I’ve been enjoying a stint of moon making over the past few months. Using relief shapes and eucalyptus bark dye to create ethereal moons on a dark background.
I use Australian 20 cent coins for mini moons, and metal coasters for larger moons. But you can use any flat circle that will survive a dye bath – it is best to stick with stainless steel, ceramic or wood circles.
Making moons is a great way to use up less interesting eco-prints. Patchy leaf prints can create beautiful moon textures:
You can also make shibori moons over naturally dyed fabric. Here I used coreopsis and marigold dye for yellow and madder for pink moons:
I’ve been making an exciting foray into the world of natural paints and inks. It’s not so different from natural dyeing really. You can use the same dye plants but just create a really strong dye bath by using a higher proportion of plant material to water. If the colour isn’t quite strong enough when you strain it, simmer it down until you reach the desired effect.
For my first paints, I’ve gone with some classic dye plants. Above is red onion skin, brown onion skin and marigold flowers. I cooked these for about 2 hours, but the beauty of it is that there is no right or wrong length of time, just different colours and strengths. A lot of plant dyes will brown if you cook them at too high a heat though, so keep it at a low simmer.
Here I tried painting circles on watercolour paper with the red and brown onion skin paints, and adding in a drop of iron mordant (rusty iron dissolved in vinegar). It is so beautiful watching the plant dyes and the iron mix and blend. And I love having a new use for the mordants that I already use for my natural dyeing.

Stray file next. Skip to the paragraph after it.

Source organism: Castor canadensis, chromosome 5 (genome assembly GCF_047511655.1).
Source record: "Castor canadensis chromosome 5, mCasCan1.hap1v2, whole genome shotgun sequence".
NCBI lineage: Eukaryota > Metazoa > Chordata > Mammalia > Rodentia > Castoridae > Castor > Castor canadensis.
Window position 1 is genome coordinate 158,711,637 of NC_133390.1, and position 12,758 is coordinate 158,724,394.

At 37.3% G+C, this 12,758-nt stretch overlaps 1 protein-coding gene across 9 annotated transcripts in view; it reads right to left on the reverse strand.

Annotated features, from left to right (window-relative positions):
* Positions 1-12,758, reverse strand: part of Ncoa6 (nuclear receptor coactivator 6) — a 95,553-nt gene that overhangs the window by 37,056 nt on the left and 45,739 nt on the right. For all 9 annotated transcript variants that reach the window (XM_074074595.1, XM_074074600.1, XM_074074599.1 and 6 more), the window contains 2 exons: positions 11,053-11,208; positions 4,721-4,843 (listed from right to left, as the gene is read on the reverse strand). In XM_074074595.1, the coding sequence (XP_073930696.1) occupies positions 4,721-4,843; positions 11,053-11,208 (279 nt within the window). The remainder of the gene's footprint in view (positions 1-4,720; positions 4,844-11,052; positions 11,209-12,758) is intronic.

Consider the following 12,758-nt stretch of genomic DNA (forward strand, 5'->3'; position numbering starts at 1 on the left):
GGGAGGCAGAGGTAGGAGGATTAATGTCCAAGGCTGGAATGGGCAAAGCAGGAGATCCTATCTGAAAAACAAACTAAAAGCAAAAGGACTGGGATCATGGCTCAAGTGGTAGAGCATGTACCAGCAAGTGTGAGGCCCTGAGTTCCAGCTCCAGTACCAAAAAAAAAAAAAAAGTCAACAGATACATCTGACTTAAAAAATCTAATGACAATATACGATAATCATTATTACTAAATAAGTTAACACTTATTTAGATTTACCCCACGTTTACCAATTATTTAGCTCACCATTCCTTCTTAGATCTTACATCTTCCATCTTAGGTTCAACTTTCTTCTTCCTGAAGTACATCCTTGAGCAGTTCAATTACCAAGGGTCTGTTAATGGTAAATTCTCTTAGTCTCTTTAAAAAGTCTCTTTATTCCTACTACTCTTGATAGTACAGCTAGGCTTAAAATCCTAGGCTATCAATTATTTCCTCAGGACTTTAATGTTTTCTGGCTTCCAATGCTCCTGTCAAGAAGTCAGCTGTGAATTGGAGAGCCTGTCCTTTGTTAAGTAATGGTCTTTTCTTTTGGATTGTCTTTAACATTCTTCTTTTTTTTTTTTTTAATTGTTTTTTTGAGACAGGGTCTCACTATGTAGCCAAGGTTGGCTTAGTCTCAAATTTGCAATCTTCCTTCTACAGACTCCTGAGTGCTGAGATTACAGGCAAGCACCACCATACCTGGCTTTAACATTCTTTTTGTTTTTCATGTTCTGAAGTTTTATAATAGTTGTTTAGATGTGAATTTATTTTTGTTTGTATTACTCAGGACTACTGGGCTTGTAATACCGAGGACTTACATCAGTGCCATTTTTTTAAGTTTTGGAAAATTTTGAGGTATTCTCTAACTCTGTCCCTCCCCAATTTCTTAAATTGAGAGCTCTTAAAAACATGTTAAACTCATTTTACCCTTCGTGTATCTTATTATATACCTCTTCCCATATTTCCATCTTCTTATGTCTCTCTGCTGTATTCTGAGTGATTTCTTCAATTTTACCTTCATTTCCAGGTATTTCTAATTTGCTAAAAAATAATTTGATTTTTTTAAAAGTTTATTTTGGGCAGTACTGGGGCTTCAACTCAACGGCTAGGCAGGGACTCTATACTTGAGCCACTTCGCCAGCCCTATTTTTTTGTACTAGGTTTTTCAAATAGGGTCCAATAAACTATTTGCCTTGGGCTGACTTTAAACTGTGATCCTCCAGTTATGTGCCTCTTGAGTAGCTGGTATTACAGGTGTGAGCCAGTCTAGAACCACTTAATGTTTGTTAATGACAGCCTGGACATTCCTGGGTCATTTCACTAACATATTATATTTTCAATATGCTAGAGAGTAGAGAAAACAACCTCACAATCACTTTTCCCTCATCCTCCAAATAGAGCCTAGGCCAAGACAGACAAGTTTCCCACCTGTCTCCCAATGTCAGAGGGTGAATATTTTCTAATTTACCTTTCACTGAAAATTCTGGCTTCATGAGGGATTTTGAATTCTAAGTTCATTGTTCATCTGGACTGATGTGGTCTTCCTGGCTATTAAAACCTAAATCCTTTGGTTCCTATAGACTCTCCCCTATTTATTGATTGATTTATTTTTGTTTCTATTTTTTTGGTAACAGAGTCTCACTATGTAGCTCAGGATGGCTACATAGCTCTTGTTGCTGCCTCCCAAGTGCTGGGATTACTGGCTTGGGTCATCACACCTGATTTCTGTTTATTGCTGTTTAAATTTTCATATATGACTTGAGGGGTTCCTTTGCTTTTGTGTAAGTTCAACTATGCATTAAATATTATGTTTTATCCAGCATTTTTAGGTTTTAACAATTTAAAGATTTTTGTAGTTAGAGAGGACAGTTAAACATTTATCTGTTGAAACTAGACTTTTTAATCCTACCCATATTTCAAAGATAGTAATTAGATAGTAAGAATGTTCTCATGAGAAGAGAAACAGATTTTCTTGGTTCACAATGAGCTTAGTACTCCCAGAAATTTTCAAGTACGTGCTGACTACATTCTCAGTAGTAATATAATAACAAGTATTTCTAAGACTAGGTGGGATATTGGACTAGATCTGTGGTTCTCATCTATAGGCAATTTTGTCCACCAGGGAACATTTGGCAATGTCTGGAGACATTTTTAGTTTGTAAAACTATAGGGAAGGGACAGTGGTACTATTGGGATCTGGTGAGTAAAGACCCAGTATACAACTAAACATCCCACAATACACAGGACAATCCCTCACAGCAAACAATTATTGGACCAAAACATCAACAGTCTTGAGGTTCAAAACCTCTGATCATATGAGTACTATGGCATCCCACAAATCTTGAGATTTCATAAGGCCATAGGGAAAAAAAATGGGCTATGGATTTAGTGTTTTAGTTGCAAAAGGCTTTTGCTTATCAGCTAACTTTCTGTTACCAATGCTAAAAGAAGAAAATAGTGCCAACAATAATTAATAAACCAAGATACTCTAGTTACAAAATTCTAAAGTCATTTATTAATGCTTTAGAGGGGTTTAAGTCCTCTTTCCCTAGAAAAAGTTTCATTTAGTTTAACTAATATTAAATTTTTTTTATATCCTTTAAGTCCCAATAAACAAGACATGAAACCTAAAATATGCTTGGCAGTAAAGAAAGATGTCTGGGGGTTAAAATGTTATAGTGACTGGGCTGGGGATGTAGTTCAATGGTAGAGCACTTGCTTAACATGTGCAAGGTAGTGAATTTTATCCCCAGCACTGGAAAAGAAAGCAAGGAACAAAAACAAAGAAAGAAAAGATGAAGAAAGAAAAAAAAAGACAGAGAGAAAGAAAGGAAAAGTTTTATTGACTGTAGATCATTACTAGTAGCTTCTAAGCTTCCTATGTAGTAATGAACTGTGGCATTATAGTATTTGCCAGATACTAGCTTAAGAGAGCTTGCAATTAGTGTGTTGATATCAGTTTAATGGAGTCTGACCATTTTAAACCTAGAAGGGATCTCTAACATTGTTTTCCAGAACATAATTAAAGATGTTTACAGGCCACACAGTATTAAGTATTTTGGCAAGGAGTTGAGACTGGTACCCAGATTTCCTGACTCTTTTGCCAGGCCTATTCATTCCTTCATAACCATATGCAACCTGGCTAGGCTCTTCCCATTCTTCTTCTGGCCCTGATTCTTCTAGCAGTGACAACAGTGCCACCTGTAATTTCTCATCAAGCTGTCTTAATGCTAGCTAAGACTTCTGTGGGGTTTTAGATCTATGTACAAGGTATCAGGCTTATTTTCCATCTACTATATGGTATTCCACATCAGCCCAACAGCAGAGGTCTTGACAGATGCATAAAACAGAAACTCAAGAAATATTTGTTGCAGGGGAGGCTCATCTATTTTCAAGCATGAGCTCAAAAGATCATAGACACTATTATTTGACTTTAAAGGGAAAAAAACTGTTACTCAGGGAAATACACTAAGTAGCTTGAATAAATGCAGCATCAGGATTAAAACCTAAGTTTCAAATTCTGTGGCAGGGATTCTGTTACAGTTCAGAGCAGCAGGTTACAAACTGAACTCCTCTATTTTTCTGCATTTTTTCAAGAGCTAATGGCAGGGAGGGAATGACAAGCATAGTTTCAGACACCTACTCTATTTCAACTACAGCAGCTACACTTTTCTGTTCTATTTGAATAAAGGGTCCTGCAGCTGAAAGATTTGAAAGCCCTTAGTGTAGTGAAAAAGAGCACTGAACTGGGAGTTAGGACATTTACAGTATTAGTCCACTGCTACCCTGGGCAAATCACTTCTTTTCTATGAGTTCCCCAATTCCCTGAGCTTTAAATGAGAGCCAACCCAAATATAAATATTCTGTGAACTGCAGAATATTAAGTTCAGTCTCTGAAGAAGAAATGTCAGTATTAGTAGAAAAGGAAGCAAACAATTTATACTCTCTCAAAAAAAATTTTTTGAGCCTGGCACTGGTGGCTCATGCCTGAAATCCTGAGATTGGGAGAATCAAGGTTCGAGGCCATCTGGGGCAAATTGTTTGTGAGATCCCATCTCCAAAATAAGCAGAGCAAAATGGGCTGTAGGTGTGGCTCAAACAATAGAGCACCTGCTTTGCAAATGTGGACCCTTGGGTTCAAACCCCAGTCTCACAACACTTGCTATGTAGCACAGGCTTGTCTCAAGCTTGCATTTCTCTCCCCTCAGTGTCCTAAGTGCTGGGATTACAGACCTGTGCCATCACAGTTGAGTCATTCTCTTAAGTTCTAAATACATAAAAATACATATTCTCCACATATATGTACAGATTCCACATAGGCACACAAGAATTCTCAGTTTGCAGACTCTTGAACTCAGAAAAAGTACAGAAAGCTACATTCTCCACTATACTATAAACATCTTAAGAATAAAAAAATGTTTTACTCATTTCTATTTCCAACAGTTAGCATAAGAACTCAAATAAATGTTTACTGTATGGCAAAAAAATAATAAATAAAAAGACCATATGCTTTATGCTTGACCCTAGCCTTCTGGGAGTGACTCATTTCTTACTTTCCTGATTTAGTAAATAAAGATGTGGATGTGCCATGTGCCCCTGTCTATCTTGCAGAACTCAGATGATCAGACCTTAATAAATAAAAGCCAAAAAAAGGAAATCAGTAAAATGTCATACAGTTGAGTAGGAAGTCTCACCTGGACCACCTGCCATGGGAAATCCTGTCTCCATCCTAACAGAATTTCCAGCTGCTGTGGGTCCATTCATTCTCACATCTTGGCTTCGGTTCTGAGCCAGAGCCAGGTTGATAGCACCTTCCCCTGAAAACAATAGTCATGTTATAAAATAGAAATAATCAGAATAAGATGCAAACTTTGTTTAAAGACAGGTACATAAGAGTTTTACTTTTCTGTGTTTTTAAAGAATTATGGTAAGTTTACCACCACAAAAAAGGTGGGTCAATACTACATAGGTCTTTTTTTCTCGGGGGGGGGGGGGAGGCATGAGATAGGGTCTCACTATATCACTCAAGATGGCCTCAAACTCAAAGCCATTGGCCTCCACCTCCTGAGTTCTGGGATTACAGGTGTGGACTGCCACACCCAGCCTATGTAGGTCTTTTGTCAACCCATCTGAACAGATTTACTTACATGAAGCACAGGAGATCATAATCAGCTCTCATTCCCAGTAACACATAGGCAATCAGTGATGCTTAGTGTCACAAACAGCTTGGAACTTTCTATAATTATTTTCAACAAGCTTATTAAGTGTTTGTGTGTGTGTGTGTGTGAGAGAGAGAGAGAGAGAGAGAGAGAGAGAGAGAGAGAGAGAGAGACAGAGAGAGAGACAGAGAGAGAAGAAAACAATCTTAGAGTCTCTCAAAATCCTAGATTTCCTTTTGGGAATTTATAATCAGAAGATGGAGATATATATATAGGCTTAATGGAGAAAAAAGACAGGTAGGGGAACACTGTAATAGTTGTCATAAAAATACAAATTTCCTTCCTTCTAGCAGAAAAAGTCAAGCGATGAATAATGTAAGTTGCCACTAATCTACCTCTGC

Next up was some avocado seed ink. The gorgeous peachy colour at the top was made after a short amount of cooking. The right sample is a simple brushstroke of the final colour, a beautiful earthy pink. The middle sample shows how beautifully it spreads on Japanese paper. And the bottom left two pieces have some iron mordant dropped in to modify the colour- which createspatches of gorgeous lavender purple and smoky blue.
After cooking, you do need to strain the liquid very well to remove any small particles of plant material. Use a coffee filter, or a piece of fabric folded over several times and placed within a metal strainer. Then you can use the paint as-is, or add a binder such as gum arabic to give it a more painterly consistency. Add a clove to each jar of paint or keep them in the fridge to prevent moulds from developing.
Here is my collection of paints so far. They look much darker and sometimes even a different colour in the jar to how they turn out on paper.
If you want more inspiration on making your own natural paints, I highly recommend the books Make Ink by Jason Logan and The Organic Artist by Nick Neddo.
If you want to come back to this idea later, you can pin the image below.